For perfect functionality, your hands require stability at the neck base. The lack of activity will cause the hands to be overworked. On the other hand, imagine this whole process in a reverse order. You have the carpal tunnel syndrome and you try to keep your wrists in a natural position – your whole posture will be affected then.
Getting a Diagnostic For Carpal Tunnel Syndrome
Lots of doctors will rush to give you a carpal tunnel syndrome diagnostic, but then, you must ask yourself a few questions. Has anyone examined your neck? Is there an explanation between the hands and neck suffering? Is there a second opinion out there? Does this diagnostic actually make sense?
Affections Similar To Carpal Tunnel Syndrome
Arthritis and cervical radiculopathy are just two conditions that are often misdiagnosed as carpal tunnel syndrome. Cervical radiculopathy, for example, occurs when a nerve in the spine is compressed for a long period of time.
There are eight such nerves in the spine and each of them can cause sensations in various parts of your body – including your arms and hands. Neck pain is not necessarily present in this case, but hands could be affected. Weakness may occur anywhere between the shoulders and the tip of your fingers too.
Signs are quite similar to the symptoms of the carpal tunnel syndrome, so the diagnostic could be wrong. A physical exam must be performed. To ensure a good diagnostic, the doctor must check the median nerve (for the carpal tunnel syndrome diagnostic) and the cervical nerves (for the cervical radiculopathy).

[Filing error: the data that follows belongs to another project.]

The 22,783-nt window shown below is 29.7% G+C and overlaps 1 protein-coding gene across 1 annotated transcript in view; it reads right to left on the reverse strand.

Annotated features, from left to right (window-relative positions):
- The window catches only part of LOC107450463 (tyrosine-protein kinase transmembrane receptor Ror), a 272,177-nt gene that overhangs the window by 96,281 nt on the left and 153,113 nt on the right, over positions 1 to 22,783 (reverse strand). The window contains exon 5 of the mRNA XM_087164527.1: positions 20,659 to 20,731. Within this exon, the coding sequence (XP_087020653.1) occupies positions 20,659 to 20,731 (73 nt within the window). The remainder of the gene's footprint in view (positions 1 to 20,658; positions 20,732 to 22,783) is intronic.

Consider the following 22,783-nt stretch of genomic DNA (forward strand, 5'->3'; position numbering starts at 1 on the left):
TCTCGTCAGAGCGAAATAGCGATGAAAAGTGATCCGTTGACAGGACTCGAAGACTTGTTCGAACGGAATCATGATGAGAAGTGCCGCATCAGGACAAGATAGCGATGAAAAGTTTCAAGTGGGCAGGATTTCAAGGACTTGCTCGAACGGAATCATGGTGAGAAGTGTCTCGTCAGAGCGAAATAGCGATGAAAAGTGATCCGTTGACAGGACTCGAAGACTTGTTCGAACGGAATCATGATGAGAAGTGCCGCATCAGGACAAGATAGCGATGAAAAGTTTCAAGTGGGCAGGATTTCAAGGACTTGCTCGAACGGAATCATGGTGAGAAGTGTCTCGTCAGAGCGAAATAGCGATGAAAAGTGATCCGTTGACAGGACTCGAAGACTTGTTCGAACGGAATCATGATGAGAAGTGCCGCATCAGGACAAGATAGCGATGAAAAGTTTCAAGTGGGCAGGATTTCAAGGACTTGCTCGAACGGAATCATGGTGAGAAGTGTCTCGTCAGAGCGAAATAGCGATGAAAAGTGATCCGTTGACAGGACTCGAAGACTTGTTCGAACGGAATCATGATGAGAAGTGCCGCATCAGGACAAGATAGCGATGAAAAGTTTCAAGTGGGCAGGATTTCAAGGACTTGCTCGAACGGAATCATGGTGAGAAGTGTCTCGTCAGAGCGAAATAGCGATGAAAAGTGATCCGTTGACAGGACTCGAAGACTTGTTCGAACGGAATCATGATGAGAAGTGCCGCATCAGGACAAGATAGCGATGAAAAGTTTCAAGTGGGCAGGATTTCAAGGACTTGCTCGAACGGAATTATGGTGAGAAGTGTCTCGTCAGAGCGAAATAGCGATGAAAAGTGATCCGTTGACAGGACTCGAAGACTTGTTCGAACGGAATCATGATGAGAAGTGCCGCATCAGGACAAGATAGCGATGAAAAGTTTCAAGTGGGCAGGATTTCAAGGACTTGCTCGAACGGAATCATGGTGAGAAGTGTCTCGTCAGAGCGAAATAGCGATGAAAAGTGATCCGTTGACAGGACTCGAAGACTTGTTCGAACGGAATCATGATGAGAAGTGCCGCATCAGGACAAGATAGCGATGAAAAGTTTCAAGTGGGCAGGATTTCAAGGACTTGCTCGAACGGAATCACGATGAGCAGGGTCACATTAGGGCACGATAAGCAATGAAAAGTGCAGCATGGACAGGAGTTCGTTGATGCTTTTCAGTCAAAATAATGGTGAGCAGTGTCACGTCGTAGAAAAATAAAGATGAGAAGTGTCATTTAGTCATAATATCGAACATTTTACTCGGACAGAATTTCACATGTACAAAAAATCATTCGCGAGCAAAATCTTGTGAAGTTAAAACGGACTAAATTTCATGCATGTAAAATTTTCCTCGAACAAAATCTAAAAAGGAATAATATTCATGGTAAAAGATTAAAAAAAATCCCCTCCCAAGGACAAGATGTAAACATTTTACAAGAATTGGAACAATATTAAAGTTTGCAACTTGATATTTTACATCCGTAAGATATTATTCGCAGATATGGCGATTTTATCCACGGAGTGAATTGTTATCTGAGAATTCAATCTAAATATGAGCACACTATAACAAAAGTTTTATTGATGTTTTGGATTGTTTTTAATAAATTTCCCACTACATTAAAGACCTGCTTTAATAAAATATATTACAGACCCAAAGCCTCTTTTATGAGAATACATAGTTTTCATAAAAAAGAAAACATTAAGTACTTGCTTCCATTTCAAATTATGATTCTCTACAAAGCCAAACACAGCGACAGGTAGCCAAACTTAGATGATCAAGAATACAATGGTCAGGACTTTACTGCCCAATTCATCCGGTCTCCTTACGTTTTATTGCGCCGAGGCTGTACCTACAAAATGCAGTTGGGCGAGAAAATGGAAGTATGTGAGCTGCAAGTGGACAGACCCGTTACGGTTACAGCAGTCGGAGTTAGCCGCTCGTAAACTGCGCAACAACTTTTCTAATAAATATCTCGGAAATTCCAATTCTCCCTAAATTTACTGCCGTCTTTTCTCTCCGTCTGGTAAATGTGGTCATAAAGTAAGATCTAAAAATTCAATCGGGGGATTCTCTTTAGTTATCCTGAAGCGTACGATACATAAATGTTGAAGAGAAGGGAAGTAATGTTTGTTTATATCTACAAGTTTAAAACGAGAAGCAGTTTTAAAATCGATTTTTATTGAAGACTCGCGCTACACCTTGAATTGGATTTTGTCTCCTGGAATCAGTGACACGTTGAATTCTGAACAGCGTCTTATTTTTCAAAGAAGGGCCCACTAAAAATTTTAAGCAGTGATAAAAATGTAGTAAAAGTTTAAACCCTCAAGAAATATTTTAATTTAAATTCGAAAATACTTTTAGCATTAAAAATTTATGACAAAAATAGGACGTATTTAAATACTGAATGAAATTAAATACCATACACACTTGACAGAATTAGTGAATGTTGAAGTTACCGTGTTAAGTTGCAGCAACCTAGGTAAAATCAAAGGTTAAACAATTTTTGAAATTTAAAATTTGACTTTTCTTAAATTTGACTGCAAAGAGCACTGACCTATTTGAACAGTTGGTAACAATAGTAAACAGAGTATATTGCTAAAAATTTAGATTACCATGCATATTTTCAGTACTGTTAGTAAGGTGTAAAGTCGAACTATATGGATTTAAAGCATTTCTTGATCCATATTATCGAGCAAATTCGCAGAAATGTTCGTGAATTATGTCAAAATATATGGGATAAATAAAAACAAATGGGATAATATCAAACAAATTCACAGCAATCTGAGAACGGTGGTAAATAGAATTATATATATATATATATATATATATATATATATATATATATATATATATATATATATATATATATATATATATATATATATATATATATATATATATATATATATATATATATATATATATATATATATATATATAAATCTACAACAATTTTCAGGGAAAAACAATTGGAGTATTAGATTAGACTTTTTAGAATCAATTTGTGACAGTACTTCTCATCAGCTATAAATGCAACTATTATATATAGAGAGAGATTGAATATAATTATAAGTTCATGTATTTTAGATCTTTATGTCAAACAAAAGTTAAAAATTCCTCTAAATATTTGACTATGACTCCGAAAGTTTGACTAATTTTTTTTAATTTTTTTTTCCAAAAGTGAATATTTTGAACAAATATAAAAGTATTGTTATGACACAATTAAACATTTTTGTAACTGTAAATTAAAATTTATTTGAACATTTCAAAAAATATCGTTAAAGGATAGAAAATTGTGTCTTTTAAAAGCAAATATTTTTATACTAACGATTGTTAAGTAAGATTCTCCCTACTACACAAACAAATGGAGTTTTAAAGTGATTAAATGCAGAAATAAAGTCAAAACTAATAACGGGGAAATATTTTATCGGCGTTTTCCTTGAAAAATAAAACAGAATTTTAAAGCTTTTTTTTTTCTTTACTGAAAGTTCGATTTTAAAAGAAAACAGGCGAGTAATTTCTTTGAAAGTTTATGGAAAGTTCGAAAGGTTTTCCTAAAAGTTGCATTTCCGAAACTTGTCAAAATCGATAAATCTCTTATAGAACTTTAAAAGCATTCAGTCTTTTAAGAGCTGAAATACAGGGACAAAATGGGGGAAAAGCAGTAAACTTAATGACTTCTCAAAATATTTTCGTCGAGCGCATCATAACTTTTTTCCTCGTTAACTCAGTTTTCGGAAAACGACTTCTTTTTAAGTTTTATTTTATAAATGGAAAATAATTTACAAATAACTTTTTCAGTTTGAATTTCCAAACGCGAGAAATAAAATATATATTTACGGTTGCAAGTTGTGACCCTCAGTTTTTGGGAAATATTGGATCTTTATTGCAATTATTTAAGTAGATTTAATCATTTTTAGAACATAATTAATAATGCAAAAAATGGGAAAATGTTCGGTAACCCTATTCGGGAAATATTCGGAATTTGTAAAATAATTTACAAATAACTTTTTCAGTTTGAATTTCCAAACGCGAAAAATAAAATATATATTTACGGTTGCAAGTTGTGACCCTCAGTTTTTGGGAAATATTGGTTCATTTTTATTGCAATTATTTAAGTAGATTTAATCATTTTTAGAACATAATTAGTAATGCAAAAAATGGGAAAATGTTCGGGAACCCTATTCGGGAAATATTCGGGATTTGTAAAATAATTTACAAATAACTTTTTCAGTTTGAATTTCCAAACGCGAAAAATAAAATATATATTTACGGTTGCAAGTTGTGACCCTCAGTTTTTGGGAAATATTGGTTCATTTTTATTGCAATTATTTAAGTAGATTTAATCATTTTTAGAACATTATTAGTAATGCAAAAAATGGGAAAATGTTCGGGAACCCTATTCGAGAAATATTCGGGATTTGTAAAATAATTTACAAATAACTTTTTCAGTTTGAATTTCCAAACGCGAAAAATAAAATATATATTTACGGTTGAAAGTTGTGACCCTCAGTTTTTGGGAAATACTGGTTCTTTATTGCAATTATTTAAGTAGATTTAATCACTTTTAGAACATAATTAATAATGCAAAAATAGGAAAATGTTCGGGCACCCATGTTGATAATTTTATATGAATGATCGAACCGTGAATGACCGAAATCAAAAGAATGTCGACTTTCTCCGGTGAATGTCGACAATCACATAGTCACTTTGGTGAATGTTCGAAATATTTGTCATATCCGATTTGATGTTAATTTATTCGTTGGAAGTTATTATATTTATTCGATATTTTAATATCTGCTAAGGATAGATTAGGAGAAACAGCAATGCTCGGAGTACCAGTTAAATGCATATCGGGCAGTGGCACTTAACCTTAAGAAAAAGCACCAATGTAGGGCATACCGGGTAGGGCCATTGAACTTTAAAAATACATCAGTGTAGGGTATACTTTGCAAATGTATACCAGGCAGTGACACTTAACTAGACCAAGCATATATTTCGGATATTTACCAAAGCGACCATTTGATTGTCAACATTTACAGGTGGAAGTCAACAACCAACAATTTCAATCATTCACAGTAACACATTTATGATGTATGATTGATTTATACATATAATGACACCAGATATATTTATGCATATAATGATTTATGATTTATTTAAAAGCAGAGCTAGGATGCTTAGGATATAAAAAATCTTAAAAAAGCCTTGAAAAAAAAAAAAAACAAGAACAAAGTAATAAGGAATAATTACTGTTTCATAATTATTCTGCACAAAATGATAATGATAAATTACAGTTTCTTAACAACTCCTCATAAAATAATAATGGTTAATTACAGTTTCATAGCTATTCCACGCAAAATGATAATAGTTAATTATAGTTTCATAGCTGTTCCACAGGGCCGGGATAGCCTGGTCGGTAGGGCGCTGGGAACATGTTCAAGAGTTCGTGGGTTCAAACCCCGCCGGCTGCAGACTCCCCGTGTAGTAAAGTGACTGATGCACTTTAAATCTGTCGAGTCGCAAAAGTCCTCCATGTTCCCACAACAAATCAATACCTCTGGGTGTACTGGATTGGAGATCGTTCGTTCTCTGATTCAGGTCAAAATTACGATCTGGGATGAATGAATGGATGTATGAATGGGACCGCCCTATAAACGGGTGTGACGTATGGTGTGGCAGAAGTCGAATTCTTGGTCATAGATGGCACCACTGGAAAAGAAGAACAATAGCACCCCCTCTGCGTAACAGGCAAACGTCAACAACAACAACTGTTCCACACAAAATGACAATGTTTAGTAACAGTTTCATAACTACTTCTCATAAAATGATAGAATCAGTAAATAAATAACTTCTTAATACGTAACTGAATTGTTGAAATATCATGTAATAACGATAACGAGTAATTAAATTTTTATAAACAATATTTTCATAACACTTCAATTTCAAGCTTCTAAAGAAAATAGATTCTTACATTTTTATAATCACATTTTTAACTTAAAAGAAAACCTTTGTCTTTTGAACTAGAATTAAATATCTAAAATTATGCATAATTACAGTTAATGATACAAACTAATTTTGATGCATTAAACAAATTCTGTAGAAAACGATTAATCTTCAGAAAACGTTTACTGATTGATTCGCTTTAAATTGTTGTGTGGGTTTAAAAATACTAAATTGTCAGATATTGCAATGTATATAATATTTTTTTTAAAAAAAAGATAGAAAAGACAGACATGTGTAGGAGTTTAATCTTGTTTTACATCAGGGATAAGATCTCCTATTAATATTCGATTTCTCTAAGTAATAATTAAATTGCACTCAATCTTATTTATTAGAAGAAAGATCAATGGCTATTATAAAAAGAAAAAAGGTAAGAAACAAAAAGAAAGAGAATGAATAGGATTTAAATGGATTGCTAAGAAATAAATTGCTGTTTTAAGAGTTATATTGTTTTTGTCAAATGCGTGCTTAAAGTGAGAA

Can Carpal Tunnel Cause Pain?
So, can carpal tunnel pain radiate to the shoulder and neck? Yes, it can. There are more affections that may target both the hands and the neck and setting a diagnostic could be challenging, hence the necessity of multiple tests.
An EGM is ideal to figure out the problem – it will identify the compressed nerve.
If it is the median nerve, you suffer from the carpal tunnel syndrome. If there is a problem with a cervical nerve, a MRI will help further in terms of considering the level of compression.
The diagnostic is so important because while treatments are similar, they will go in different directions. In the most severe cases, the patient might have to undergo surgery in order to fix the problem.
So, can carpal tunnel cause neck pain and headaches? Simply put, it can, but it is not that common. It depends on how severe the affection is. At the same time, some people may experience neck pains in the early stage of the affection. There are multiple factors to take into consideration and identifying the problem yourself could be a bit challenging.
There are a few other affections that could also cause painful sensations and discomfort in your hands, without having anything to do with the median nerve – the nerve responsible for the carpal tunnel. Nerves are tightly connected one to another, so sensations travel around and can be misleading.
Getting the right diagnostic is imperative in treating the condition right. It could only be a matter of making certain lifestyle changes, but delaying the treatment may also take you to surgery.